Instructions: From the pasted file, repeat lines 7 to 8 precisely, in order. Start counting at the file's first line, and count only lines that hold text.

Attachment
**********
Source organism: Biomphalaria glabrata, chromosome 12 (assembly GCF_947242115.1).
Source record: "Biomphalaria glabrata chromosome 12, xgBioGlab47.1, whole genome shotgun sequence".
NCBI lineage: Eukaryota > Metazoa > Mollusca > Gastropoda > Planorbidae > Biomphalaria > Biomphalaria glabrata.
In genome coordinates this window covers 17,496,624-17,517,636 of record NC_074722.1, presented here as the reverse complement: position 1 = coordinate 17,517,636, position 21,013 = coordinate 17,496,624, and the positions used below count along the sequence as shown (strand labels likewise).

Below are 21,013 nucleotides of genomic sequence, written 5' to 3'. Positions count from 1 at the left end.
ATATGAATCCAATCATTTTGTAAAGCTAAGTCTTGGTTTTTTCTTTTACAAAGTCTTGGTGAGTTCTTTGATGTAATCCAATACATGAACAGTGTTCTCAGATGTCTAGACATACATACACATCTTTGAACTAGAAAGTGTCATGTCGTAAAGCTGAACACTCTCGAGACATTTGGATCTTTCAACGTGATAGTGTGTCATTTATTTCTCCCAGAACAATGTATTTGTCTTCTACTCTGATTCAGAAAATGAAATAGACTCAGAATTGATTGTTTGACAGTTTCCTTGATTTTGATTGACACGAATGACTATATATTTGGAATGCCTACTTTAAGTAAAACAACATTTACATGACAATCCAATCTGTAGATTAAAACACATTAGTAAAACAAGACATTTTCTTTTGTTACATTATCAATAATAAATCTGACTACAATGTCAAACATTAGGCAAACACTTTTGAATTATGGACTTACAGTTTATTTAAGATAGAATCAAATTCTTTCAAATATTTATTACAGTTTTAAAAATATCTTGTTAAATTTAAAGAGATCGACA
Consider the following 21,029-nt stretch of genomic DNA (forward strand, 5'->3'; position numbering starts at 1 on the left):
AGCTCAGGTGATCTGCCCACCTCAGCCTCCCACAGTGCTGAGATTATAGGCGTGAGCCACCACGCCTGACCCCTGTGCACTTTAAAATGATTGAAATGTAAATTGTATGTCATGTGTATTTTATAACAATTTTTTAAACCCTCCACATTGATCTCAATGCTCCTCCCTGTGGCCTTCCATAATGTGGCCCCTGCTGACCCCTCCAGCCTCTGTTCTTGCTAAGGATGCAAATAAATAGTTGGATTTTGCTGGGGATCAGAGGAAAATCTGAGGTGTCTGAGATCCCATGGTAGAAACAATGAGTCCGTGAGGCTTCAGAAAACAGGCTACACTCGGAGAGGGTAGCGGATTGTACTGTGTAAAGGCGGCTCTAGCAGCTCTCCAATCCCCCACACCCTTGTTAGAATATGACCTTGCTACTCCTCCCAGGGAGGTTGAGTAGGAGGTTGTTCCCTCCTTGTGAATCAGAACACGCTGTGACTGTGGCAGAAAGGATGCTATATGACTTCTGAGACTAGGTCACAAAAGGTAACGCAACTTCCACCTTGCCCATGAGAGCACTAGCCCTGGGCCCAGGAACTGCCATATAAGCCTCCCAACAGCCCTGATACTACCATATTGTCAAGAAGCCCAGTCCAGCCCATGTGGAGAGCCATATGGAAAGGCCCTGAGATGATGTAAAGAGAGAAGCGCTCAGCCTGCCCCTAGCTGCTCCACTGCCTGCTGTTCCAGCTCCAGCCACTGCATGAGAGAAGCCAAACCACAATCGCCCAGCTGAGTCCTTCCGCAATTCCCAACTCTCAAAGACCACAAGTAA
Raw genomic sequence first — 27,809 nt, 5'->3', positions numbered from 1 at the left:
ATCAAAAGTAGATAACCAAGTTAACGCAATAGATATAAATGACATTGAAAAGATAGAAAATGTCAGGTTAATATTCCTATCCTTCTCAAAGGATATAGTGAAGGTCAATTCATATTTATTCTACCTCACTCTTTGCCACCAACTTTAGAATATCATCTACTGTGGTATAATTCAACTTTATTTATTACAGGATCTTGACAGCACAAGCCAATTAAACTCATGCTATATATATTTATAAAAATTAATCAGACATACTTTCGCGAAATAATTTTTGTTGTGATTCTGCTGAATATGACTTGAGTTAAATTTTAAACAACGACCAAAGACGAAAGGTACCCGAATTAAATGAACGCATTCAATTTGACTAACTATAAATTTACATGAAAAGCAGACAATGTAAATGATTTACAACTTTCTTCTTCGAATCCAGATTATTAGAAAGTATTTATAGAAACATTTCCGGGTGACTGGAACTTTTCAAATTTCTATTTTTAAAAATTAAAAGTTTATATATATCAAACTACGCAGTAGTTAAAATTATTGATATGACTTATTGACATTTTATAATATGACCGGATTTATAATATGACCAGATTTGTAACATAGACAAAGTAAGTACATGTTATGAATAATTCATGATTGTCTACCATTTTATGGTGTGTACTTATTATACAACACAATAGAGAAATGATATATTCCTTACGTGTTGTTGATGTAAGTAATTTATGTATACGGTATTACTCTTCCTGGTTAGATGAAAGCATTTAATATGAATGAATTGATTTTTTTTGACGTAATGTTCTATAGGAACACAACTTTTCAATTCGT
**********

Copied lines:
Consider the following 21,029-nt stretch of genomic DNA (forward strand, 5'->3'; position numbering starts at 1 on the left):
AGCTCAGGTGATCTGCCCACCTCAGCCTCCCACAGTGCTGAGATTATAGGCGTGAGCCACCACGCCTGACCCCTGTGCACTTTAAAATGATTGAAATGTAAATTGTATGTCATGTGTATTTTATAACAATTTTTTAAACCCTCCACATTGATCTCAATGCTCCTCCCTGTGGCCTTCCATAATGTGGCCCCTGCTGACCCCTCCAGCCTCTGTTCTTGCTAAGGATGCAAATAAATAGTTGGATTTTGCTGGGGATCAGAGGAAAATCTGAGGTGTCTGAGATCCCATGGTAGAAACAATGAGTCCGTGAGGCTTCAGAAAACAGGCTACACTCGGAGAGGGTAGCGGATTGTACTGTGTAAAGGCGGCTCTAGCAGCTCTCCAATCCCCCACACCCTTGTTAGAATATGACCTTGCTACTCCTCCCAGGGAGGTTGAGTAGGAGGTTGTTCCCTCCTTGTGAATCAGAACACGCTGTGACTGTGGCAGAAAGGATGCTATATGACTTCTGAGACTAGGTCACAAAAGGTAACGCAACTTCCACCTTGCCCATGAGAGCACTAGCCCTGGGCCCAGGAACTGCCATATAAGCCTCCCAACAGCCCTGATACTACCATATTGTCAAGAAGCCCAGTCCAGCCCATGTGGAGAGCCATATGGAAAGGCCCTGAGATGATGTAAAGAGAGAAGCGCTCAGCCTGCCCCTAGCTGCTCCACTGCCTGCTGTTCCAGCTCCAGCCACTGCATGAGAGAAGCCAAACCACAATCGCCCAGCTGAGTCCTTCCGCAATTCCCAACTCTCAAAGACCACAAGTAA